Beautiful Color Grade In Photoshop Homecoming Poster Copycat 6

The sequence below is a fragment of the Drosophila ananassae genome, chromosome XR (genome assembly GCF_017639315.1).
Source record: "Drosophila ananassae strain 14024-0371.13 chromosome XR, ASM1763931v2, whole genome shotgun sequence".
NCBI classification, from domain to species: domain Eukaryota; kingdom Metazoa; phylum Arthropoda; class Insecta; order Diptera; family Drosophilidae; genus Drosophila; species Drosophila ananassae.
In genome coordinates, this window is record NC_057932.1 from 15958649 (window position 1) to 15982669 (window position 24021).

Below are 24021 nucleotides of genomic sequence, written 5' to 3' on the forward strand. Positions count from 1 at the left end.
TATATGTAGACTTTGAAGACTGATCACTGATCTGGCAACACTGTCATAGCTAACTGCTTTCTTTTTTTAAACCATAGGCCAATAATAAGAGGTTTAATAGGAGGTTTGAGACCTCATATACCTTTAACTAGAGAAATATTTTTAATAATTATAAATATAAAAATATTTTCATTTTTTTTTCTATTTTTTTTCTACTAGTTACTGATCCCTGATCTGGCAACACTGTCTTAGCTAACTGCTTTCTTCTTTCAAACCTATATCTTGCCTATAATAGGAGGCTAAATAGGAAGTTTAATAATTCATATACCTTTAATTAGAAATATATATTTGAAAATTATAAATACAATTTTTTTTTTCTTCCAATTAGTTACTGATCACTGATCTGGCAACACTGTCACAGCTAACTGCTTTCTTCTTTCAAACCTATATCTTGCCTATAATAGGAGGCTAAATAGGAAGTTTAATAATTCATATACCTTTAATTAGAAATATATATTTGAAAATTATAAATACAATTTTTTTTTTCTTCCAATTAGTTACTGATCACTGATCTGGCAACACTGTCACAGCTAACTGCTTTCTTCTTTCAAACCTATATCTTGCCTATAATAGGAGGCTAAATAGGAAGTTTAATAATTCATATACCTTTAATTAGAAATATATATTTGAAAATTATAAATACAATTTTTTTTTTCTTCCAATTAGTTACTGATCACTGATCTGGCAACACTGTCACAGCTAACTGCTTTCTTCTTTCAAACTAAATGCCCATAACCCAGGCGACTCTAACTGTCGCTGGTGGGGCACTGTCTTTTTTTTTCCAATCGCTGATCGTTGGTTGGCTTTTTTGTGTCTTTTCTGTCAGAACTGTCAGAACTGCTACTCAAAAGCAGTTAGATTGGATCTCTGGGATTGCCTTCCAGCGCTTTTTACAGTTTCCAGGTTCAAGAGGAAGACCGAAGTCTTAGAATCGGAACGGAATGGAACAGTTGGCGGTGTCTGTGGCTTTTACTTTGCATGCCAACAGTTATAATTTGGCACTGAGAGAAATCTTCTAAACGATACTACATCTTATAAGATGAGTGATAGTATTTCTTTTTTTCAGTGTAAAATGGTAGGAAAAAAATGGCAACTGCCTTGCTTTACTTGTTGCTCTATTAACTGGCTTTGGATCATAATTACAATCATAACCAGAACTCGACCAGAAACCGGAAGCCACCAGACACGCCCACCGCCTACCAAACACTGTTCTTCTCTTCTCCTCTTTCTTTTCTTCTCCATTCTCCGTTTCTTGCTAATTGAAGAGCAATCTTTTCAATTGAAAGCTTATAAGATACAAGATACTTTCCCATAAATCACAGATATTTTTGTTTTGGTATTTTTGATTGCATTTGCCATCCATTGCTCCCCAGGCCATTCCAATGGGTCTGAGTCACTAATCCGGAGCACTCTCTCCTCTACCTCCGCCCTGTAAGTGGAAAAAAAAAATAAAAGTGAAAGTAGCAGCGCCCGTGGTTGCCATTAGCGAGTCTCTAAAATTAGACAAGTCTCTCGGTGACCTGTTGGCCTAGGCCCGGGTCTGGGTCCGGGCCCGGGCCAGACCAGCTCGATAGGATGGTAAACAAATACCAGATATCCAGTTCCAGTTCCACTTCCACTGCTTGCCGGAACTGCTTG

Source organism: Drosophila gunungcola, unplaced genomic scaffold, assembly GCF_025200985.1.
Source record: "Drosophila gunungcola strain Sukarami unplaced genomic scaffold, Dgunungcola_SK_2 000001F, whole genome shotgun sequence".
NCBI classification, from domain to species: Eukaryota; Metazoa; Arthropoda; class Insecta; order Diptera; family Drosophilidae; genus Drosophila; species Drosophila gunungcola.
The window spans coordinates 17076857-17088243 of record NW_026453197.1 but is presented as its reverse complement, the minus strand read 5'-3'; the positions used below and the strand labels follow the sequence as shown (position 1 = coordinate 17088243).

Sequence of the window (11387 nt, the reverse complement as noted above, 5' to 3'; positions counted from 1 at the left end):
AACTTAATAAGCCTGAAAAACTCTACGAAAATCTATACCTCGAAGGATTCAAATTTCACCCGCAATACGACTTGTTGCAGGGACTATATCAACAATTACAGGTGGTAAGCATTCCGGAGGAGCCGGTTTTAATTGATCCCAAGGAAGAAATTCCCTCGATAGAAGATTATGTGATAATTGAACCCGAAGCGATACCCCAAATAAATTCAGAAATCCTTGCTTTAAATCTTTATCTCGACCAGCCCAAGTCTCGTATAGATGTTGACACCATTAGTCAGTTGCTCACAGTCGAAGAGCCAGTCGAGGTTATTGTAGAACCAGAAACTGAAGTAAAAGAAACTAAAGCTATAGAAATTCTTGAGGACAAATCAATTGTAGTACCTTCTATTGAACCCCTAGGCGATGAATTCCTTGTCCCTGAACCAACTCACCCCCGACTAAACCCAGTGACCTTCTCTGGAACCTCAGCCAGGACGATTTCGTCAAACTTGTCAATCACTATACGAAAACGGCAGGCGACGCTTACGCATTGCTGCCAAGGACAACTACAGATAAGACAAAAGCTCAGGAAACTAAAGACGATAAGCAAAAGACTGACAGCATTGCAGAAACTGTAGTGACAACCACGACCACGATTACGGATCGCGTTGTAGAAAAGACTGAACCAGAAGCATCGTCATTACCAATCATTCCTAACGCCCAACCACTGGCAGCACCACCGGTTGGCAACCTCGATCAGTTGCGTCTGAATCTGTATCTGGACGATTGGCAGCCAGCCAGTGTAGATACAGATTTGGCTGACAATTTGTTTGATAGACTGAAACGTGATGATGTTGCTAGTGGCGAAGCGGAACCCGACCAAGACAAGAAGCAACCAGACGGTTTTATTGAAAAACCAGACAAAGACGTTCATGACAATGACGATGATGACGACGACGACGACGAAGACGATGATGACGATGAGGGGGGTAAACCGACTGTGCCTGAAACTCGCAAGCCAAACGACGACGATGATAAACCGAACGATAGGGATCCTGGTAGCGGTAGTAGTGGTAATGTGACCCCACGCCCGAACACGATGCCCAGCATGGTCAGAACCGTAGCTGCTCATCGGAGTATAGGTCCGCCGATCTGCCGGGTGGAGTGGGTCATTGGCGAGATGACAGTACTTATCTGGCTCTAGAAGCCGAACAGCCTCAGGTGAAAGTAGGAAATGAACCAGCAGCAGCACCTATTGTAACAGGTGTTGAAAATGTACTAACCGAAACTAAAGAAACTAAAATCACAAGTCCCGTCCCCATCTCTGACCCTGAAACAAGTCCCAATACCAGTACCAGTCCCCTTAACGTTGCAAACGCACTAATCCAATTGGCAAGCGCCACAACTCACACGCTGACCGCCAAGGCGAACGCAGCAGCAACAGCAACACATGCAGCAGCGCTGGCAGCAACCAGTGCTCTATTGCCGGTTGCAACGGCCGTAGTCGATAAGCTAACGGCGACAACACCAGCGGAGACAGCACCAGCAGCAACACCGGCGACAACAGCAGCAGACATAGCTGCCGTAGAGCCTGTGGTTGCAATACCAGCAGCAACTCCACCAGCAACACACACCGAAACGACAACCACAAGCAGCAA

Hi. Welcome back to another very exciting Copycat Wednesday here ar the My name is Jesús Ramirez. Thank you so much for joining me today. I hope that you're staying healthy and safe during this lockdown. As you probably already know, Copycat Wednesday is a new series on this channel where I show you how to recreate your favorite designs including album covers, book covers, movies, or TV posters, and pretty much anything else. Last week, we recreated the Joyner Lucas ADHD album cover. And today, we'll work on recreating the brown and green color grade from the TV show Homecoming poster. I haven't seen this show, but I really like the poster and I thought it will be fun to recreate. Let me know in the comments below if the show is any good and if I should watch it. Also, remember that you can leave your suggestions for future Copycat Wednesday episodes below in the comments. In today's tutorial, we're going to work with gradient maps, adjustment layers, and smart objects to recreate this effect. As usual, I don't know how the original artist created the image. I'm just showing you my take on it. Like everything else in Photoshop, there is a lot of ways of achieving the same result. The point of Copycat Wednesday is to show you how I would reach a result and teach you new techniques that you can use in your projects. Although I'm using images similar to the ones found in the poster, I'm not concerned with subject matter in this tutorial. My goal is to replicate the color grade. If you would like to follow along with me, then check out the link to the tutorial images in the description. Okay, let's get started with today's Copycat Wednesday. Okay, this is the images that we're going to work with. I'm going to work with this background layer and this photo of this model. Let's start with the background. We want to make this background green and one of the best ways of achieving that effect is by using the Gradient Map. The gradient map allows you to apply a color to an image based on its luminance value. If I click here to bring up the Gradient Editor, you'll see that I can make the darkest colors of the image any color that I want by adjusting the swatch. So if I click here, I can now select a color to make the darkest colors to my image. So if I select blue, you'll notice that all the shadows become blue. If I make it black, then all the shadows become black and it basically makes a black and white image because the brightest color is white. So if I change this to maybe yellow, now the brightest colors will be yellow. So that's how this works. And this is what we're going to use to create this effect. And one thing I should mention is that I have reverse unchecked, so that way the colors on the left control the darkest colors of the image, and the colors in the right control the brightest values of the image. Anyway, so let me just open this up and this first stop, the one that has location as 0%, which means that it's right on the edge. I will make that shade of green, and the shade of green that I want is right about here. And I'll brighten that up a little bit. So maybe put it right about here, like so. And I'll press OK. Now let's work with the other swatch, which is on the other side at the 100% location. And I'll double click to change the color. The color that I want is a bright green. So once again, I'll select the green that's right about in the same area. And I'll press OK. I don't want this here in the corner. I actually want the location to be at 75. So I'm going to click-and-drag this over to the left so that it comes here at 75%. And then I'll click to create another point. And when you click to create a point in the gradient, you'll duplicate the last color that you had active. So that's why we have the same color twice. I can double click on it to open up the color picker, and I can just brighten this up and make it just a bright shade of green, like so, and I'll press OK. I'll press OK one more time and this is my resulting image. You can always adjust how the image is affected by the gradient map by creating a Levels Adjustment Layer. And then just adjusting the brightness of the image so that it gives you a different result. What I'm doing here is just creating more contrast, and maybe I'll brighten up some pixels here, and click-and-drag on this point as well to the left so that no pixel is completely white. It's just off white. So before and after, it's a subtle effect, but I think it works, it brightens the background here. Next, what I'm going to do is make sure that I have the brush still active, my foreground color set to white, and a hardness of 0% to paint with a soft brush. Then click in the New Layer icon to create a new layer and click once in the center to create this highlight and I'll call this layer highlight. Next, I'm going to blur the background a little bit so I'll select the background layer. It's already a Smart Object because it's the cloud element from Adobe Stock. If your image is not a Smart Object, you can right click and select Convert to Smart Object. In this case, I don't need to do that. But if your image is not a Smart Object, I recommend that you turn it into a Smart Object so that you can work non-destructively. That means that you can always come back and make edits to your adjustments. I'm going to apply a filter now. I'm going to go into the filter menu and select Blur, Gaussian Blur. And I'm just going to adjust the filter to about three pixels so that we get a blurry background. I'll press OK and that's my result. If I click on this down pointing arrow, you can see the before and the after. It just blurs the image a little bit, and that's what we want. So I'm going to select this background layer, hold shift, click on the layer on top, and press Ctrl G, Command G on the Mac, to put that into a group and I'll call this group background. So this is going to be our background layer. And to keep things organized, I can right click and give it a color and I'll select green. So now we have this green group here. So now let's work with a monolayer. You can click on the tab to open up your second image. And what I need to do is extract her from her background. The easiest way to do that in the latest version of Photoshop is to use the Remove Background feature under quick actions in the Properties panel. If you don't have the Properties panel enabled, you can go into window and properties. Make sure that your layer is not locked. If the layer is locked, you can click on the lock to remove it. And then you'll see the Remove Background actions button. And you can click on that to make a selection and a layer mask just with one button that gets rid of the background. This quick action uses Adobe Sensei, which is artificial intelligence machine learning technology that finds the edges of your main subject, and it creates a mask base on those edges. If you're on an older version of Photoshop, no worries. What you can do is simply use the Quick Selection tool, click-and-drag over your image and then click on the Layer Mask icon to create a layer mask based on your selection. What you can do now is create a solid color layer just so that you can have a background and you can better see what's going on. The color really doesn't matter, but it should be something that really defines the edges. And the first thing that I'll do is I'll click on this layer mask and then click on selected mask from the Properties Panel. I'm currently in the black and white view, which allows me to see my layer mask. And I'll smooth out the edges of this mask and increase the contrast, which makes them sharper and I can shift the edge inward and I'll press OK. In some cases, you may still have a faint color fringe here like this white outline and what you can do is use one of Photoshop's most underutilized filters. If you go into Filter, you can go into other and select either maximum or minimum to expand the mask or to contract it. Also, like minimum to contract the mask. And notice what happened there. Before and after this filter can contract a mask based on a number of pixels. In this case, 30 pixels and you can see the effect that that created. So we got rid of that fringe and that's what we want to do. You also get an algorithm that helps you preserve either roundness or squareness. In this case, is we're working with a human being, it's obviously an organic element, roundness will work best. I'll press OK to apply that adjustment to my layer mask. Notice that I haven't touched the hair yet, and that's because I'm going to do that in the next step. So I didn't want any of those previous adjustments to affect the hair because the edges of her hair are very different than the edges of the rest of our body. So what I'm going to do is go back into select the mask, and I'm just going to use the Refine Edge Brush Tool and click-and-drag around her hair, like so, to bring it back. And I can press OK when I'm done. So obviously this is not perfect, but we're going to adjust it. And the way that I'm going to adjust it as by holding Shift and clicking on the Layer Mask icon to disable it. Then I'm going to go into the Channels panel, and I'm going to see which channel has most contrast between the foreground and background. So in this case, the blue channel has more contrast. So I'll click-and-drag it into the new channel icon to duplicate it. Then press Ctrl I on Windows, Command I on the Mac to invert the color. So now anything that was white is now black, and anything that was black is now white. What I'm going to do now is going to image adjustment levels and I'm just going to click on the black point and drag it to the right to make all those pixels completely black so that they become invisible. And then I'll click-and-drag this one to the left to make all these light gray pixels white, and I'll press OK. With this channel, I could now create a selection by holding Ctrl on Windows, Command on the Mac, and clicking on the channel thumbnail, which will load the bright pixels as a selection. I can click on RGB, go back into the Layers panel and then create a new solid color fill layer. And I'll just select a darker color, like so. Then I can take this and drag it below my woman layer and watch the effect. I'm going to zoom in and I'm going to hold Shift again and click on the layer mask thumbnail to bring it back. And you can see now that we have this effect. And what I could do now is select the woman layer thumbnail, the one on top, and paint with a soft brush using black to hide of this layer. So I'm going to hide some of those pixels and I'm going to reveal the pixels in the layer below. And I don't have to be perfect because remember, I'm going to apply a color effect to this image. So you might be able to get away with a lot of these details that don't look right. So totally up to you. If you want to spend more time and fine tune it, like so. And what I'm going to do now is come back into this color fill layer, create a group, place that fill in there so that I can create a layer mask, and then paint with black to hide these edges. And the reason that I'm doing this is so that I can have the flexibility of bringing some of these pixels back if, for whatever reason, I need them. I probably won't in this case, but you always want to try to work non-destructively. So this looks pretty good. And what I'm going to do now is disable and enable this layer, and maybe I'll change the color to something that's more similar to the colors found on her hairs. You can just click-and-drag and find something that's appropriate, and you can press OK when you're done. What I'm going to do now is disable this layer, hold Shift, click on the layer on top so that both are selected, and I'll right click and convert it into a Smart Object. Now that I have a Smart Object, I can click-and-drag it with the move tool onto our tab with the background, drag over it and then release. And notice at Photoshop brings it in as a Smart Object, and I can now continue working on it in this image. If you need to, you can scale your image. In this case, I don't think I need to scale. I actually like the size that she's at, and I'm just going to bring it down a little bit. What I'm going to do now is create a gradient map over her. So I'm going to go into the New Adjustment Layer icon and select gradient map, but I need to make sure that I clip it to the layer below so that this layer, the Gradient Map, only affects the woman layer. Clipping Mask simply means that the layer below will control the visibility of the layer on top so the active pixels of the layer below will control the pixels on the layer on top. I can come into the Gradient Editor and apply a gradient. So I'm going to start with this gradient that is at 0%. And I'm going to open it up and I'm just going to select a dark brown color. And I'll press OK. Next, I'm going to create another swatch here at 50%. Then I'll double click on it to open it, and I will make it a brown color. So I'm just going to click-and-drag this up and I'll press OK. And now I'm going to work with this one here on the edge and I'll just make it white, like so. I think that the transition here is not working so what I'll do is I'll click here to add another swatch, and I'll edit that. And I'll make it a light brown. Like that one there, and I'll press OK. That's looking much, much better. And I'll press OK one more time. One thing that I'm going to do is zoom into her eyes because in the original image, her eyes actually didn't have this effect applied to them and also her teeth. This photo doesn't have any teeth so I don't have to worry about that but I do have to worry about the eyes. So with the brush tool active, I'm going to paint with black on this Gradient Map layer mask to reveal the original color. So that brings back the white on her eye. And it doesn't have this brown effect, like so. I'll then click on the Hand tool to fit the image to screen, and you can see our resulting effect. Next, I'm going to click on the woman layer and create a Levels Adjustment Layer. And again, with the Levels Adjustment Layer, you can control how that gradient map is applied to the image because if we change the luminosity by clicking and dragging on any one of these points, for example, this middle one, to change the contrast, the brightness will change. Therefore, the way the gradient map is applied will also change. So you can adjust that any way that you want. And this is why I was saying earlier that I didn't need to be too careful with the hair because I could just make those pixels darker and they blend in a little bit better. So you can get away with a lot. Then I can click-and-drag on this point and move it to the left so that no pixel is completely white. And this is looking pretty good. What I'm going to do now is select this top layer, hold Shift, click on the layer on the bottom and press Ctrl G, Command G on the Mac, and I will call this layer model because this is where our model is. And I'll make this group red. So now we have two groups that contain all the elements in our composite. And actually, the one thing that I'll do is I'll select this highlight layer, press Ctrl T, Command T to Transform and I'll click-and-drag while holding Alt to scale out just because I need to make that a little bit bigger so that you can see it behind her head. I'll collapse the group and this is looking pretty good. What I'll do now is select both these layers, right click, convert it into a Smart Object so I can work on this image as a single photo. Now, before I do that, I'm going to double click on the Smart Object thumbnail to open it up in a new tab. And I'm going to click on the crop tool to crop the image. And then I'm going to click-and-drag this handle down until it snaps. And I'm going to zoom in just 'cause it is not snapping right on that edge there. So I'm just going to use the arrow key and actually that went way lower than I wanted it to. Let me adjust this by clicking and dragging on it, like so, so that I get that edge there. And then I can click-and-drag this one up right about there and clicking the check mark to commit the changes. I'll double click on the Hand tool. And it looks like I missed that bottom part. So let me click-and-drag it up right there. This is where I want it to go. And click on the check mark to commit the changes. Once again, I'll close my Smart Object. And now I need to fix it on my working composition. Just select the Move Tool and drag it up, like so. And I can go into Filter, Camera, Raw Filter, and work on it as a single image, of course. And from here I can make tonal adjustments to the image like make the shadows darker by clicking and dragging the shadow slider to the left. I can add texture by clicking and dragging the texture slider to the right, and clarity, which is contrast and Edge Pixels. And I'm going to go into the effects icon. And since we blur the background, you'll notice that it's very smooth and whenever I blur backgrounds, I like to add just a little bit of grains so that it's not so digital and smooth. I'll fit the image to screen so that you can see what that looks like. And I'm also going to add a little bit of a vignette. This looks pretty good, but I think that her skin might be a little too saturated so I'll go into the HSL adjustments tab. And from here, I can go into the saturation tab and adjust the oranges. Reduce the saturation of the oranges, so you can adjust this accordingly and maybe even go back into the luminance tab and then adjust how dark her skin tones appear. When you're done, you can press OK. I'm looking at the image. And I think that the gradient overlay's a little too strong. So what I'm going to do is that will click on the layer thumbnail. And this is one of the advantages of working with Smart Objects, you can always go back and make adjustments. For example, I'm going to go back into my model group here and I'm just going to reduce the Gradient Map opacity to maybe 70%. I think that looks pretty good. I can close my Smart Object, save it, of course, and the changes will be automatically applied to my working document and I think that this looks much, much better. And this is my final result. Obviously, in your image, spend a little more time fine tuning these adjustments. Let me know what you think. How did this color grade compared to the original? If you liked it, click on that like button now. Also, let me know in the comments if you're enjoying this Copycat Wednesday series and don't forget to comment your suggestions for future episodes. Also, remember to check out the previous episode on recreating the Joyner Lucas ADHD album cover. The link is below in the description. I would also like to thank the following people for sharing their results using the hashtag PTC vids on Instagram. I really enjoy looking at everything that you all create. These are fantastic. Thank you so much for sharing them with us. And of course, if you create something using this tutorial or any of my tutorials, then upload them into Instagram with the #PTCvids. By the way, do you enjoy the Photoshop Training Channel? If you do, then make sure that you are subscribed. So click on that subscribe button now. And if you're already subscribed then do me a favor, click on that notification bell now. Doing so really helps up the channel and it lets you know when a new tutorial is up. Thank you so much for that. Stay healthy and safe. I'll catch you again in the next Copycat Wednesday.